Rights of Culture 2015 – Leah Barclay


I am an independent Queensland composer, artist and creative producer who specialises in electroacoustic music, sound art and acoustic ecology. I have directed interdisciplinary art projects across the Asia-Pacific and received critical acclaim internationally for my immersive environments ranging from the central Amazon Rainforest to the floor of the Australian ocean. My work is multi-platform in nature and often involves long-term community engagement accompanied by the development of virtual platforms to explore the value of digital technology in environmental crisis.
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My projects are always developed in close collaborations with communities and I have adapted my community engagement process over the years so it is responsive to each community I collaborate with. When working in a new environment, engaging with local Indigenous knowledge is always my first step. I feel it is critical to gain the permission from Indigenous custodians to work on new projects and open a dialogue for ongoing collaborations. As my work is quite experimental, I feel it is also important to demonstrate my creative approach and provide some examples prior to starting a new collaboration.
As a recent example, my installation WIRA explores rivers as the lifeblood of communities and reimagines the world beneath the surface of the Noosa River in Queensland. This project draws on ten years of collaborations with river systems across the world that all began in Noosa. The ideas evolved out of initial collaborations with Sunshine Coast Gubbi Gubbi artist, Lyndon Davis.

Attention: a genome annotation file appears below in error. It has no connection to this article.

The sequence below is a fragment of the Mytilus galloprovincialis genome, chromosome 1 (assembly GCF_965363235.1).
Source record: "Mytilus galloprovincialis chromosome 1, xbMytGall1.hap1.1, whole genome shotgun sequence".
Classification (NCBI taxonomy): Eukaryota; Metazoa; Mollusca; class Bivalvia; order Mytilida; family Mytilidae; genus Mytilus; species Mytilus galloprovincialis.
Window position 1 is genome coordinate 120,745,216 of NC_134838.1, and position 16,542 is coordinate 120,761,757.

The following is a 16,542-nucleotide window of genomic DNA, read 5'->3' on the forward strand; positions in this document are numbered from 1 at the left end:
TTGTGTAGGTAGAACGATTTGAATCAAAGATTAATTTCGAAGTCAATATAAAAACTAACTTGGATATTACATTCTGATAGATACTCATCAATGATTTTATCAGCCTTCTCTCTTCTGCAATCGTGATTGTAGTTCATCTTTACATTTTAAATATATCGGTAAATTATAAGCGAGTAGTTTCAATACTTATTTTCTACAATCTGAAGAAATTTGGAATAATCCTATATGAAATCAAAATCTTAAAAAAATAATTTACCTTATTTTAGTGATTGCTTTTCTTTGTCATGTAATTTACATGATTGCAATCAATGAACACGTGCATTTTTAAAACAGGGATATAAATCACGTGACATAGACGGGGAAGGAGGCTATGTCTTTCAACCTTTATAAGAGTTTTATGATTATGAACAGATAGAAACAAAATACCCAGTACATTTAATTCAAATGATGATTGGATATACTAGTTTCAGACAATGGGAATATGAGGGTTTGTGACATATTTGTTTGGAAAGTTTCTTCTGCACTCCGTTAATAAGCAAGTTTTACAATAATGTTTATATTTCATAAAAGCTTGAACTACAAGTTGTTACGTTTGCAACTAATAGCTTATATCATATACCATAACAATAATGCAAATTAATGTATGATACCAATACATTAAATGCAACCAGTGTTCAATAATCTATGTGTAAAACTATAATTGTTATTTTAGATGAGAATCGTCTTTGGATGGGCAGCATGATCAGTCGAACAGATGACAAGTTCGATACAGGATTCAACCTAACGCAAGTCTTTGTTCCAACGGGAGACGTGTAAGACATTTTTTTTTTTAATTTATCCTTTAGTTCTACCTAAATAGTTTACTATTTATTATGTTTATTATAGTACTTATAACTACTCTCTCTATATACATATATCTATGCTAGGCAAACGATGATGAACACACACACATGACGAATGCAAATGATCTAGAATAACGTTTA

In late 2004, I composed my first piece inspired by the Noosa River. This was the beginning of a decade of creative work that explores the value of sound, digital technology and community engagement in environmental awareness and engagement. It was also the beginning of exploring the possibilities of technology in engaging with Indigenous knowledge systems.  WIRA launched on the Noosa River on August 27 for Floating Land 2015 at the Noosa Regional Gallery in Queensland.
WIRA reimagines the Noosa River in sound. The installation can be experienced by walking along the river with a smart phone and listening to content that is geotagged from Noosa Regional Gallery to the river mouth. As you walk along the river bank, the sounds of the Noosa River system are layered with sonic art, stories and soundscapes from Floating Land over the last ten years. Many of these soundscapes include the voice of Lyndon Davis speaking about gubbi gubbi language, the history of the Noosa River and his approach to creative collaborations. These recordings have been collected over the last five years and used with permission in the installation.
When experiencing WIRA on location, these geo-located soundscapes are layered with binaural and hydrophone (underwater) recordings and live streams of the Noosa River. These recordings and streams will evolve and adapt based on the conditions of the Noosa River meaning every walk will be a unique experience.
As WIRA stretches towards the river mouth, looking out towards the Pacific Ocean, the voices from Indigenous communities in Vanuatu can be heard across the surface of the water. These include the rich soundscapes from the Leweton Cultural Group and Vanuatu Women’s Water Music who have ongoing collaborations with Floating Land.
The theme of Floating Land 2015 is Reflect & Re-imagine. This theme provided an opportunity to pause and reconnect with the grassroots beginnings of this event, exploring the connection between art, the environment and the local community. Now in its 8th iteration, Floating Land is an international event celebrating art and the environment.
While many consider mobile technologies key factors in our disconnection to the environment, my work explore the possibilities for repurposing these technologies to reconnect us to the environment and facilitate collaborations that value and showcase Indigenous knowledge systems through accessible creative technology.
WIRA - Recho App - Noosa River
Leah Barclay – www.leahbarclay.com